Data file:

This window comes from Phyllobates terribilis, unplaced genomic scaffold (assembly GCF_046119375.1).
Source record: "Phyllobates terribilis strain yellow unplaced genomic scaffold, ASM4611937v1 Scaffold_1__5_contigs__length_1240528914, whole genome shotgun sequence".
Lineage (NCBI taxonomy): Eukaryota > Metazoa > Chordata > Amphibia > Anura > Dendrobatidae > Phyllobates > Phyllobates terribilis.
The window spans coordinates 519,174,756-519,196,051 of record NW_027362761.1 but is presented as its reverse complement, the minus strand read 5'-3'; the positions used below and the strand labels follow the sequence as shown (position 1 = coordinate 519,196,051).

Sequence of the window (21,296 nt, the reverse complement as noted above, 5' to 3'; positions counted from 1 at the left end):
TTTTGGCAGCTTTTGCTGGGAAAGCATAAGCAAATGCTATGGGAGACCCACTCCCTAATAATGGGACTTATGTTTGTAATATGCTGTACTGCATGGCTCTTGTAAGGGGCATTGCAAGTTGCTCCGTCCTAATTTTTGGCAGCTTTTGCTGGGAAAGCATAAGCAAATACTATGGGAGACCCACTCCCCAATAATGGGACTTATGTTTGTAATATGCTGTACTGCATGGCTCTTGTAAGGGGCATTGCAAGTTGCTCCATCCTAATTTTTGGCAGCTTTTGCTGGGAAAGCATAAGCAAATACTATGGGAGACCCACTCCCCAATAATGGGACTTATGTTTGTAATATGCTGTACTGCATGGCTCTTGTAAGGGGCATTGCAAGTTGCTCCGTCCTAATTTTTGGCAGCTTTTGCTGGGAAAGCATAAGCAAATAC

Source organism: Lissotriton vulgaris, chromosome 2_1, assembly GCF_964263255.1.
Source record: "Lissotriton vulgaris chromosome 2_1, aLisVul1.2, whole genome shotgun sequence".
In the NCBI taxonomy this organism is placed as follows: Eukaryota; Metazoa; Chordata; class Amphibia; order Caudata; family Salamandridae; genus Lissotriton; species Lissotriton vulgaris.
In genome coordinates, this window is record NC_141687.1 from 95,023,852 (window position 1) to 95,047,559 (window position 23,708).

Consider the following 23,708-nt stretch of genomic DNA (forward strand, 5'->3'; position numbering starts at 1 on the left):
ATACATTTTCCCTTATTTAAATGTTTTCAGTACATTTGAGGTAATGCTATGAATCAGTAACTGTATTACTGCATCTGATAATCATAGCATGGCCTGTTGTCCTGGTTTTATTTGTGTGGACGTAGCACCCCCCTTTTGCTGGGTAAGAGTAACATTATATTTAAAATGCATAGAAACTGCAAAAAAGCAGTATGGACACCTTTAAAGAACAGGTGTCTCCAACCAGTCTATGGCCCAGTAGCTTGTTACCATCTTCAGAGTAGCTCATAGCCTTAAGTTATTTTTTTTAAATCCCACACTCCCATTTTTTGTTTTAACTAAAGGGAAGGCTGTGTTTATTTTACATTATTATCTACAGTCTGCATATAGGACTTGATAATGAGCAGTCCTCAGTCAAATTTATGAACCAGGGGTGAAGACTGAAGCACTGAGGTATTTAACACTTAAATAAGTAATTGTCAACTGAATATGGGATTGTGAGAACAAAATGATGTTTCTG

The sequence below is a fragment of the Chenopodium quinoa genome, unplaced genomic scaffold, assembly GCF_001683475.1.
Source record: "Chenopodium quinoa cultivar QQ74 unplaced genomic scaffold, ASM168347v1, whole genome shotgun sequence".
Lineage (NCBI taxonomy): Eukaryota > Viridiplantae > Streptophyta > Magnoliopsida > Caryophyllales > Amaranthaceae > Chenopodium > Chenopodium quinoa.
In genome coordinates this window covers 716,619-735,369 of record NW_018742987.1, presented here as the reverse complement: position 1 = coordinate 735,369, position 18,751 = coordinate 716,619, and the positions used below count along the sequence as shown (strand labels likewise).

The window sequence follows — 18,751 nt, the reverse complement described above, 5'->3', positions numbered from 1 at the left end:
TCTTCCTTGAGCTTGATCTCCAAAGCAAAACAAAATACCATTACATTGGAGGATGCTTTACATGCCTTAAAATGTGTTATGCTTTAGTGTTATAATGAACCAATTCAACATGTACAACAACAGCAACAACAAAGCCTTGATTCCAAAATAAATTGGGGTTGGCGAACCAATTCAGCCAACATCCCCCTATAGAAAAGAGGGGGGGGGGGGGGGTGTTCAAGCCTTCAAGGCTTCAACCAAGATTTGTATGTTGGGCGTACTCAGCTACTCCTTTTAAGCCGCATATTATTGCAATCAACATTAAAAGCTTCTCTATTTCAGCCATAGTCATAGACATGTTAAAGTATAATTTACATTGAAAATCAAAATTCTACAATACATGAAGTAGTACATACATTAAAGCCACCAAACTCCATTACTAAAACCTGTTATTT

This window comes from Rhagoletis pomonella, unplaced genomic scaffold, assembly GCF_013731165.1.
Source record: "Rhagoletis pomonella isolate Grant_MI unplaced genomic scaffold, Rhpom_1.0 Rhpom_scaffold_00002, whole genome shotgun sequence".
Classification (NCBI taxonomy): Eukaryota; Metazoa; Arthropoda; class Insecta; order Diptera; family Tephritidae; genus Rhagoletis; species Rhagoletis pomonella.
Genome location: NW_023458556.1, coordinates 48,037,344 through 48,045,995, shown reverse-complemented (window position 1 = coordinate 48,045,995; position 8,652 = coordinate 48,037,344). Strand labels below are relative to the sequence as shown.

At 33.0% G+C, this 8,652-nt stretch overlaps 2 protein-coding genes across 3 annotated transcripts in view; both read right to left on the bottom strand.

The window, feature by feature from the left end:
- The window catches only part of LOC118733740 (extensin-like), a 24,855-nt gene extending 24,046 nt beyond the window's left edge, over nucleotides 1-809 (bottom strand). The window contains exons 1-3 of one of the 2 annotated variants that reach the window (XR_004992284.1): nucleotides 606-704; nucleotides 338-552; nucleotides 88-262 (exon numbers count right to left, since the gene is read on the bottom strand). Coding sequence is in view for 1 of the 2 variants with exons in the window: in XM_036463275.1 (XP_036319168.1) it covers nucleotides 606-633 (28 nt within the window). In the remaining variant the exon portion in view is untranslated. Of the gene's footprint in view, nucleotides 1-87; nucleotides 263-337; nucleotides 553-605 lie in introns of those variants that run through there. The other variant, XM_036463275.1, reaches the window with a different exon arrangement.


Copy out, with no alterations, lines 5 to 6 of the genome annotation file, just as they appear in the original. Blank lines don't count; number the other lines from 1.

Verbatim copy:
Sequence of the window (21,296 nt, the reverse complement as noted above, 5' to 3'; positions counted from 1 at the left end):
TTTTGGCAGCTTTTGCTGGGAAAGCATAAGCAAATGCTATGGGAGACCCACTCCCTAATAATGGGACTTATGTTTGTAATATGCTGTACTGCATGGCTCTTGTAAGGGGCATTGCAAGTTGCTCCGTCCTAATTTTTGGCAGCTTTTGCTGGGAAAGCATAAGCAAATACTATGGGAGACCCACTCCCCAATAATGGGACTTATGTTTGTAATATGCTGTACTGCATGGCTCTTGTAAGGGGCATTGCAAGTTGCTCCATCCTAATTTTTGGCAGCTTTTGCTGGGAAAGCATAAGCAAATACTATGGGAGACCCACTCCCCAATAATGGGACTTATGTTTGTAATATGCTGTACTGCATGGCTCTTGTAAGGGGCATTGCAAGTTGCTCCGTCCTAATTTTTGGCAGCTTTTGCTGGGAAAGCATAAGCAAATAC